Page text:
OPINION: Let’s Make a Splash–let ‘free’ periods be just that


Nick Wnuk

High school free periods: one of the most difficult blocks of time for faculty and administrations to oversee. Students have wrestled all year with the current attendance policy, and the fight has shown that students simply don’t want to spend a 7-hour-day confined in a classroom or to a library couch–if they’re lucky. Seniors have retained their off-campus privileges, while the rest of us non-seniors are bound to cramped classrooms. Within study-hall, few are offered the freedom to travel down to the library–and understandably so–because the library is strictly for studying.

The library varies drastically depending on where you decide to seat yourself. To the right of the library is the silent study room and multiple cubicles. Both areas work great for blocking out the distractions around you. To the left, you find yourself in what I like to think of as the pit: the many tables that surround the library help desk. The pit is no stranger to rowdy teenagers justifying why they aren’t working to the librarians, which is often a commotion in and of itself. As the student pleads his case to stay in the library, he knows all too well that commons is the designated lounge area.

When students aren’t doing work in the library, they are often told they must go to commons or the cafeteria. So the student–more often than not–packs up his backpack and scrambles for any open table in the heavily senior-dominated commons. If said student were in study-hall, then constant pestering–eventually leading to punishment–is typically the solution for a student who takes a break during his study hall. What Lake Forest High School needs in place of sending its students to the dean’s office is an organized method to assist students in balancing work and leisure.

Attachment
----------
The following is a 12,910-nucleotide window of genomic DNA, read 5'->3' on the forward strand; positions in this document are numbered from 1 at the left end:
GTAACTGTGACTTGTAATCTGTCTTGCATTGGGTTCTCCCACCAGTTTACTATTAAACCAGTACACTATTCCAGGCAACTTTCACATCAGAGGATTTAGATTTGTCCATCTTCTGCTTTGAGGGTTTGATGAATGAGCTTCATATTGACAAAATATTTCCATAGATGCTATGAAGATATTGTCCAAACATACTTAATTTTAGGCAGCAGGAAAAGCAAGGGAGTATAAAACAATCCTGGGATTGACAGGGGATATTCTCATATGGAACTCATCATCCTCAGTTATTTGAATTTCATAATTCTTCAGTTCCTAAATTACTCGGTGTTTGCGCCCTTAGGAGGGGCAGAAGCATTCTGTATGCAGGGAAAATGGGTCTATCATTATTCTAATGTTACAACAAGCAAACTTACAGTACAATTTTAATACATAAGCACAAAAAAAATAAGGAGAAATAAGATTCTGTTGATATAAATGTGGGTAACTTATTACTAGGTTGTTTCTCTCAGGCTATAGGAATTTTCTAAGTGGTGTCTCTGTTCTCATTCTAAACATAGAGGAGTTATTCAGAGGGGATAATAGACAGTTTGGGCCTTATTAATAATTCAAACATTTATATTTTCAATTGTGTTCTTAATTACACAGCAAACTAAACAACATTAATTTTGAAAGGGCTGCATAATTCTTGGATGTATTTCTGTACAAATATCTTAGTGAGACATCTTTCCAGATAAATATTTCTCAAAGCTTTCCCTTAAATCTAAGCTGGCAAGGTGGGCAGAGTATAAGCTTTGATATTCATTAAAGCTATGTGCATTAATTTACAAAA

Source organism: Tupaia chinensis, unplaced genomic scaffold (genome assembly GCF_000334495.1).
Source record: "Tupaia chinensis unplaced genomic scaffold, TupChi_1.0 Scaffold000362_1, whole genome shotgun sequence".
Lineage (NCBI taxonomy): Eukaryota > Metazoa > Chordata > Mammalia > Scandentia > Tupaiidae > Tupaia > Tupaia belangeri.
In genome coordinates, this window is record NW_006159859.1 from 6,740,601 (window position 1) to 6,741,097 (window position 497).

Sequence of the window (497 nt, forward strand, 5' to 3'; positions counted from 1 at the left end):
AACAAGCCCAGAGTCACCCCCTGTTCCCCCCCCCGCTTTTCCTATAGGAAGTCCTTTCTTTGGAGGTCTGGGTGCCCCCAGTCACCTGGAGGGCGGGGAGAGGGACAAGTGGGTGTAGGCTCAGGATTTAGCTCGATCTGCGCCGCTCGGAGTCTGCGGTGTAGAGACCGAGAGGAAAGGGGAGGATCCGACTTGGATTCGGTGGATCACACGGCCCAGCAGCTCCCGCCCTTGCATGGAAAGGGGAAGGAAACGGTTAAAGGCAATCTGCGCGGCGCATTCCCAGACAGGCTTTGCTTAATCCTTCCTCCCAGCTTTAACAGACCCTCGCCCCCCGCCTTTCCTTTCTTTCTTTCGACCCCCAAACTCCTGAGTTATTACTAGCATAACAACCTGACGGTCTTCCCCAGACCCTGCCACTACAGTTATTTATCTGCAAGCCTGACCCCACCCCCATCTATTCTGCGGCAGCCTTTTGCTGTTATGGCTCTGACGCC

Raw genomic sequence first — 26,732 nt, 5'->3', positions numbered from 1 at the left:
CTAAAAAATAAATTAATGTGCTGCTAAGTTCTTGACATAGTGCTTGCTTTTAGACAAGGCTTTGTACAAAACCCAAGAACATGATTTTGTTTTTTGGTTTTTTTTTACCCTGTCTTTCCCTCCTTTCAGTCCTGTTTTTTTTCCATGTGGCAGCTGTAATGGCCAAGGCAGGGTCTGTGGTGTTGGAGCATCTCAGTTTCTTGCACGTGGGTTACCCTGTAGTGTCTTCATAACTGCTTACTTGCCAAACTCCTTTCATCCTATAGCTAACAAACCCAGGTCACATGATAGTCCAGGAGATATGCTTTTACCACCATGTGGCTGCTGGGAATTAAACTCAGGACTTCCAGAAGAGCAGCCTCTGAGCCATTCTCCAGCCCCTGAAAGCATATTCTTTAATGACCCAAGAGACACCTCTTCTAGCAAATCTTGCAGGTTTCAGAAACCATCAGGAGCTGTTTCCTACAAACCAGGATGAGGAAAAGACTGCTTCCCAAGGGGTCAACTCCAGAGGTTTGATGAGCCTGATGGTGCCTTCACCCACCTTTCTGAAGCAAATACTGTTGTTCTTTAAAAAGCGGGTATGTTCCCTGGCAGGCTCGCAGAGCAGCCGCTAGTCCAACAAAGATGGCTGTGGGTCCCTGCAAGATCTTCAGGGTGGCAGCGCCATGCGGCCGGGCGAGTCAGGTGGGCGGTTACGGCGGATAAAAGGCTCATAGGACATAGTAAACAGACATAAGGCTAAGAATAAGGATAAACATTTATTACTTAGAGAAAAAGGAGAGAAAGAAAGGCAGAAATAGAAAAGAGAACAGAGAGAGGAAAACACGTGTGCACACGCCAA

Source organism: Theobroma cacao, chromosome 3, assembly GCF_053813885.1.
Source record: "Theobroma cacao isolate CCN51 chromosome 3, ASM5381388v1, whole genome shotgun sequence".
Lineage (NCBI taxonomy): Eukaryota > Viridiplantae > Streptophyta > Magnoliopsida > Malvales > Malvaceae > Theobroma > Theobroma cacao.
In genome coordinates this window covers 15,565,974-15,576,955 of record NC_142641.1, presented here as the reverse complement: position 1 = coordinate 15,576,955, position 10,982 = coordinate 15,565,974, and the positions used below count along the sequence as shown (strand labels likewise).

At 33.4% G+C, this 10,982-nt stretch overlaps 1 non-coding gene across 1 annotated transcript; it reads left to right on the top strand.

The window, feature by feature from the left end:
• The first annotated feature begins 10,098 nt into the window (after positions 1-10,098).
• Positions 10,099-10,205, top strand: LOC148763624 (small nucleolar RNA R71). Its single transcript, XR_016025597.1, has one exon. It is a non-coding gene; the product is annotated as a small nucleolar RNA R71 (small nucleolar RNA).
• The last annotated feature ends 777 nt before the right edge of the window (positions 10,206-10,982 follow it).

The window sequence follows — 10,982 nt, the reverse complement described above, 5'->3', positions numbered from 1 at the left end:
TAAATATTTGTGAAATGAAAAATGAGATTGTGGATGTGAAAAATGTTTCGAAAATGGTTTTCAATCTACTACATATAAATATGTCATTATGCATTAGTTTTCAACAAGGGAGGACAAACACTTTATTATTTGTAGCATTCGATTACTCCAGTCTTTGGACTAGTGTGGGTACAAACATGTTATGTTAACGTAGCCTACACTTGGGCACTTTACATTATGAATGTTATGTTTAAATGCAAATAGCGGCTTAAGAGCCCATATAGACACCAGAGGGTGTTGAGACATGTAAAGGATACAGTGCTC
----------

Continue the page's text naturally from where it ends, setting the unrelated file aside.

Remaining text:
The bottom line is: Lake Forest needs more lounging areas outside of the busy commons and cafeteria that students in study hall cannot report to. As stated, study hall students are confined to either their classroom or the library below. Student’s workloads vary greatly throughout the week, which can often affect their work ethic in study-hall. Sometimes it feels as though faculty forgets that the student body has rigorous tests, quizzes and homework assignments throughout the week but beyond that, it seems they forget we have other things going on outside of school that require us to simply take a break during our 45-minute study hall, but if you’re not doing work there is no excuse, because to them it is purely the desire to be defiant.

Say a student reports to the library for study-hall after a long test and has no desire to sit down for another 80 minutes of work. In place of the work, the student takes out his chromebook to surf through YouTube. A librarian approaches and tells the student that he must be doing work if he’s in the library, which prompts the student to reply, “But I’m in study-hall. I have to be here.” The librarian replies, “Then you have to be doing work.”

It’s really as simple as that. I myself have had the simple yet pointless conversations many of us students have had with the librarians who attempt to force study hall students to either go to commons or take work out. The study hall students have no choice but to then take a folder and try to get away with doing as little work as possible and just try to relax after a test. These student experiences exhibit the very little freedom that us freshman-juniors have at LFHS. We continue to grind out ACT/SAT scores, AP Exams, tests/quizzes, all while balancing jobs and extracurriculars in order to prepare us for the next chapter of our lives whether that be the workforce or college.

In whichever speed they so choose, students are continuing to grow into young adults and have earned the right to decide what to do with their study hall. I’m not advocating for a curriculum more similar to college in which we come and go as we please because there surely are liability issues in that, but what I am advocating for is students having more mobility in their free periods for leisure, work, or extracurricular activities.

More freedom during free periods doesn’t mean all students will suddenly disappear from designated study areas.  Students don’t do their work because they have to, they do it because they want to. If students want to exercise their right to relax, then it only continues to support the idea of mindfulness that is being spread around the school like humidity in the air. Lastly, it prepares students to be able to manage their time when they have the freedom to do so in both their job and college because never again will students face a library threatening them with a trip to the deans if they do not do their work.